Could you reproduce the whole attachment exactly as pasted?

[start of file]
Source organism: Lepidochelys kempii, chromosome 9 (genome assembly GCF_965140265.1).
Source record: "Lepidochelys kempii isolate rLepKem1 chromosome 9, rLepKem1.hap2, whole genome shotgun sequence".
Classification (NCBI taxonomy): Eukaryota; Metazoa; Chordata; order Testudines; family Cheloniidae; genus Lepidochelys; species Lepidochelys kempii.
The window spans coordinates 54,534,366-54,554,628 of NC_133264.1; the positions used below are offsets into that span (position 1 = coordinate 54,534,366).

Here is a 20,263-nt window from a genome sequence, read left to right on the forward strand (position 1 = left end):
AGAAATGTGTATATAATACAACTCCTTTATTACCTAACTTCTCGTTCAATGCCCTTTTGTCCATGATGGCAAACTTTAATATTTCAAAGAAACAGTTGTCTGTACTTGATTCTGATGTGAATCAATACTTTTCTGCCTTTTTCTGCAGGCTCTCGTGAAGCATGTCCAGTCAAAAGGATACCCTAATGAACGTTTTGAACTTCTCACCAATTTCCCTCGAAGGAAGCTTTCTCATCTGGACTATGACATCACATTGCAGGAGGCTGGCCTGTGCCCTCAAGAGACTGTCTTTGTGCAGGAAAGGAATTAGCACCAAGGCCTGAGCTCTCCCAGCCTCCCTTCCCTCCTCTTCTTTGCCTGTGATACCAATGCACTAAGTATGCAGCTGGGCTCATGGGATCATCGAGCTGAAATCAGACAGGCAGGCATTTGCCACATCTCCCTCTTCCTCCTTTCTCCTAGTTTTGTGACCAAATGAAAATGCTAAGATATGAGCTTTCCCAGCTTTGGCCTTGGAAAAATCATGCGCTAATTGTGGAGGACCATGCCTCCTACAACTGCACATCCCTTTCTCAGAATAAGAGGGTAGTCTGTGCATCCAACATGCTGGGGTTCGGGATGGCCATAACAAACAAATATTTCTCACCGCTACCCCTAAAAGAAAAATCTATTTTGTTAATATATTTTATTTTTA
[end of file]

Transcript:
Source organism: Lepidochelys kempii, chromosome 9 (genome assembly GCF_965140265.1).
Source record: "Lepidochelys kempii isolate rLepKem1 chromosome 9, rLepKem1.hap2, whole genome shotgun sequence".
Classification (NCBI taxonomy): Eukaryota; Metazoa; Chordata; order Testudines; family Cheloniidae; genus Lepidochelys; species Lepidochelys kempii.
The window spans coordinates 54,534,366-54,554,628 of NC_133264.1; the positions used below are offsets into that span (position 1 = coordinate 54,534,366).

Here is a 20,263-nt window from a genome sequence, read left to right on the forward strand (position 1 = left end):
AGAAATGTGTATATAATACAACTCCTTTATTACCTAACTTCTCGTTCAATGCCCTTTTGTCCATGATGGCAAACTTTAATATTTCAAAGAAACAGTTGTCTGTACTTGATTCTGATGTGAATCAATACTTTTCTGCCTTTTTCTGCAGGCTCTCGTGAAGCATGTCCAGTCAAAAGGATACCCTAATGAACGTTTTGAACTTCTCACCAATTTCCCTCGAAGGAAGCTTTCTCATCTGGACTATGACATCACATTGCAGGAGGCTGGCCTGTGCCCTCAAGAGACTGTCTTTGTGCAGGAAAGGAATTAGCACCAAGGCCTGAGCTCTCCCAGCCTCCCTTCCCTCCTCTTCTTTGCCTGTGATACCAATGCACTAAGTATGCAGCTGGGCTCATGGGATCATCGAGCTGAAATCAGACAGGCAGGCATTTGCCACATCTCCCTCTTCCTCCTTTCTCCTAGTTTTGTGACCAAATGAAAATGCTAAGATATGAGCTTTCCCAGCTTTGGCCTTGGAAAAATCATGCGCTAATTGTGGAGGACCATGCCTCCTACAACTGCACATCCCTTTCTCAGAATAAGAGGGTAGTCTGTGCATCCAACATGCTGGGGTTCGGGATGGCCATAACAAACAAATATTTCTCACCGCTACCCCTAAAAGAAAAATCTATTTTGTTAATATATTTTATTTTTA